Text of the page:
The weekly column of El Kadi Ihsane on El Watan of October 30, 2017, reveals a surprising debate that is not yet public on how to engage the reforms that would prevent Algeria from another economic trap. Republished on Maghreb Emergent of November 3rd, it obviously tracks the financial uphill struggle of an oil exports based rentier economy trying to remain afloat. It is about the idea of resorting in anticipation to the IMF and as early as possible. We reproduce this article here below as translated by ourselves with our compliments to the author as well as thanks to both publishers.
Algeria: the idea of resorting in anticipation to the IMF builds up against main stream thinking
Algeria should immediately knock on the door of the IMF while it is still standing. This is a bold idea that was floated by one of the Algerian think-tanks working on the economy and society. It carries an implicit assumption that without any contracted debt with a multilateral institution, there might be no economic modernization reform. Thus, a dual purpose. Straighten the budget in the short term to allow a serene look at the concerning medium-term horizon. And avoid arriving in 2021-2022 at the IMF in a situation of a failed state. With the implication that this might cause in terms of tough adjustments.
There is of course another path towards modernization, that of self-reform. This unfortunately seems not to be on the agenda under the reconstituted Bouteflika-Ouyahia-ticket. This ruled over 7 years out of the last 18 years. It is urgent to act and for that matter go faster towards the external constraint. The idea suggested in the debate would be to borrow ten billion dollars from the IMF in support of the “restructuring” of the balance of payments as spread over the next five to seven years against part of a reform roadmap structure that would boost the performance of the investment market conditions in Algeria. Technically, the risk of excessive debt, would under this proposal, be largely sustainable.
The monetary accommodation policies of Western central banks will be in place for a long time and the recovery of interest rates will be spread over that period. Another argument, the negotiation of any conditionality will be easier, allowing the smoothing of better mastered reform effects. For instance, removing the bailout of public companies without market would trade in a more socially acceptable agenda. The strategic function of such an action in advance to the IMF would be to put the Algerian economy under positive external constraint. It would force future governments to act as if the country was already insolvent in its balance of payments. But “with heads held high” because it would not really be the case. The Algerians could then choose “commitments” to adjust their economies more freely than in the case where it is the IMF that would dictate according to its well-known standard list, although it has been updated since 1994.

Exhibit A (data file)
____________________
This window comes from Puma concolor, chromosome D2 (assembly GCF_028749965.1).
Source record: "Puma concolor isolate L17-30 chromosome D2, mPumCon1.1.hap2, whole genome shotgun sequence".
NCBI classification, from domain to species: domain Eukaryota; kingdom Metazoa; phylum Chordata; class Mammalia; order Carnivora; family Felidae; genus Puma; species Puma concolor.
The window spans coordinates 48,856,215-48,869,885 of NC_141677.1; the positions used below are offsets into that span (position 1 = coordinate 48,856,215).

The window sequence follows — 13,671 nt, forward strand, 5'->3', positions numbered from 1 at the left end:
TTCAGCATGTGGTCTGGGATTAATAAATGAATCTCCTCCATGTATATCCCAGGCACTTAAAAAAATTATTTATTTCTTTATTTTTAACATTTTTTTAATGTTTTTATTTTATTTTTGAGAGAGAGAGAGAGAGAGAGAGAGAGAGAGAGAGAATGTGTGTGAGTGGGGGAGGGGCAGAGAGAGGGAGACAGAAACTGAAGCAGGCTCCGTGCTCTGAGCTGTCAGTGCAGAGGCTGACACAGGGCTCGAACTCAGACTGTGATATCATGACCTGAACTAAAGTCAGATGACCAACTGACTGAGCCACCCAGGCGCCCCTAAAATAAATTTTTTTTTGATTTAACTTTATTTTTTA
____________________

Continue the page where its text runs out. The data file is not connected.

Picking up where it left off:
Would the international financial institutions lend to a country that is not yet in deficit in its balance of payments? There are conflicting views in this debate. The idea is not to wait to have to go to the financial market to finance the anticipated trade hole between Algeria and the rest of the world. Ahmed Benbitour, former minister of finance thinks not; Algeria would not in this case be able to raise any funds. “No creditworthy assets to table as collateral for reimbursement in medium to long term deals”, he said. Only short-term trade credits would be available as per those same people who aggravated the situation in the country between 1986 and 1990.
The use of the IMF from 2018 would therefore not to have and gauge his signature to market at the most sensitive moment when the exchange reserves come to flirt with zero in 2020. The idea that stirs this think tank is well on to against current official orthodoxy that binds political sovereignty to debt reduction. This is its unrealistic side. So innovative. It proposes to make debt stress macro-adjustment modernizing an engine of reform. Without which nothing serious would happen. Until the next collapse. Who under Bouteflika IV to politically sell this early return to the IMF as a booster of diversification?
Oil at $ 60 ?
The move in oil prices above $ 60 this week is unlikely to change the perception of the Algerian risk of collapse. For at least two reasons. The first is related to the new structure of the world oil market making the US Shale Oil, its new adjustment variable. Historical role that was of the OPEC and its major producers. The US production recovered in 2017 and the additional exports will come inflate global stocks in the coming months.
$ 60 this week appears to most observers as a high threshold difficult to maintain in the absence of a hard reboot of global consumption of carbon energy. At $ 60 a barrel, Algerian exports remain within the borders of 30-35 billion Dollars in annual revenue. So always on the path of the external shock with a rampant deficit of the balance of payments. Why?
This is where the second reason for maintaining the negative prospective on Algerian risk. The increase in domestic oil consumption is astronomical. It cancels any effects to medium term. This is the Algerian energy minister who as responsible reminds all, this week. Domestic oil consumption doubled between 2010 and 2017.
The structural reforms that an IMF loan may require of Algeria? These would be researched here.
And it’s an emergency.
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